Yesterday, on my little bus trip into Douglas, I was struck, for totally different reasons, by two blogger's posts that I had recently read: Yorkshire Pudding's observations about the differences in cultural diversity in various parts of the UK and Rachel's comment on her blog What is the Joy of Living?
We had taken the trip into Douglas to visit the Government Planning Department to view the original plans for the conversion of our house. As these are twenty years old now, they are only available on microfiche so we had to sit at the machine in the reception area and peer at the dark and fuzzy images on the small screen in order to make out the details. Unfortunately, the scanned documents appeared to be incomplete and some of the technical stuff seemed to be missing. We did glean some information, however, so it was not a totally wasted visit.
We also did some shopping and had a coffee, to make a day of it.
Anyway, this is when YP's blog post about diversity struck me. Although our island is very small compared to the UK, our population has very quickly grown in ethnic and cultural diversity over the past couple of years. It was apparent just walking through town and visiting shops and cafes that there is a very wide mix of new residents. We have many different colours and creeds here now whereas up until very recently the island was made up predominantly of white Manx, UK and Irish nationalities.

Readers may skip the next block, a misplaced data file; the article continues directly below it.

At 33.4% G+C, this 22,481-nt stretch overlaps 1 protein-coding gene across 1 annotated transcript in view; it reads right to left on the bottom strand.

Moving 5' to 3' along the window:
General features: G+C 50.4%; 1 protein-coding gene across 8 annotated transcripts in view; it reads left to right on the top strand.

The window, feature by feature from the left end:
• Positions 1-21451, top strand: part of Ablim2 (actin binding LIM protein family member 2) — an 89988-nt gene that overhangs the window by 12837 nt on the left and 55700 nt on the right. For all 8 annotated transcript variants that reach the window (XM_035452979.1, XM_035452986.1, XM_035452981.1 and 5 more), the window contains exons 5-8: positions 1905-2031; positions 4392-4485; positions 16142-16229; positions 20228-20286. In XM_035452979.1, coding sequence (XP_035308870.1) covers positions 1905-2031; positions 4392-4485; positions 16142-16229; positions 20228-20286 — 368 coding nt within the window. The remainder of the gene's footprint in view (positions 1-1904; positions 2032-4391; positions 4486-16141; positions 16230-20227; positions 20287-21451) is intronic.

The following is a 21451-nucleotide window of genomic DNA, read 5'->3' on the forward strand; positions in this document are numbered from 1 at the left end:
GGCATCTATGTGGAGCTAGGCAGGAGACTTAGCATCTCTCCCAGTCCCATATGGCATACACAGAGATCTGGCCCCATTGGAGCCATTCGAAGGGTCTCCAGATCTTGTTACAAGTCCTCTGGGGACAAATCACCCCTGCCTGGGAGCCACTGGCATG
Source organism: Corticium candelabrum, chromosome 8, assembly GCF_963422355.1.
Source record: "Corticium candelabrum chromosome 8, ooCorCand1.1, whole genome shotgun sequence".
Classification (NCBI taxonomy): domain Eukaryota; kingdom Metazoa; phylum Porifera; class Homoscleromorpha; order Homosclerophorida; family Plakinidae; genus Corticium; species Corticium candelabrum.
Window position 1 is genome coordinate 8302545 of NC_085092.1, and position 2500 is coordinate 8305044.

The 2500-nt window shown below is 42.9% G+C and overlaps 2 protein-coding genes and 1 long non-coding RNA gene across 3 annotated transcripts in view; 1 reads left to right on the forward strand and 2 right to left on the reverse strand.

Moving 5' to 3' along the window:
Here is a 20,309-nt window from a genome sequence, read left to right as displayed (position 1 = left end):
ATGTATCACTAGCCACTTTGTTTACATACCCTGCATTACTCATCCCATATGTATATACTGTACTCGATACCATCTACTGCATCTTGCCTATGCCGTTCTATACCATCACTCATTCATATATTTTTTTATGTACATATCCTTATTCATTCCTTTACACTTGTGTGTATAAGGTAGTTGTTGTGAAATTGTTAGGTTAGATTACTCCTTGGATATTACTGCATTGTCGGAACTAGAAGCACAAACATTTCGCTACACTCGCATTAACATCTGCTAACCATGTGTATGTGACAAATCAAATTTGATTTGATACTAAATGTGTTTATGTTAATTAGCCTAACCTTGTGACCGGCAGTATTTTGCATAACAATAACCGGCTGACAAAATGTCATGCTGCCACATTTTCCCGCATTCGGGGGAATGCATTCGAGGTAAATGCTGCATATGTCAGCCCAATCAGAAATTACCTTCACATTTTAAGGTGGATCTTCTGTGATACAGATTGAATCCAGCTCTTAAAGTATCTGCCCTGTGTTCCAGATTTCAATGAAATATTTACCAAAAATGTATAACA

The young lady at the reception desk in the Government office was of Eastern Europe origin, as are some of the staff we speak to over the 'phone at the bank and building contractor offices. There are many different nationalities working in our health care services and I have also seen quite a few different nationalities working on the local fishing boats too.
I thought about YP's observations that, across in the UK, this does not seem to be the case in areas outside of London and the surrounding areas of other cities but we certainly seem to be welcoming many different people here to bolster our population.
As we were ensconced in our seats on the bus home I was gazing out of the window and, once free from the gritty environs of Douglas, was enjoying the view of the rolling green hills and sea cliffs as we bowled along. I had a moment of total contentment, feeling fortunate to be reasonably fit and healthy and to live in a relatively safe, quiet and beautiful place with just enough money to feed, clothe and warm ourselves .... so far,
That is when Rachel's comment on What is the Joy of Living? came to me. At that particular moment I felt that was my version of it.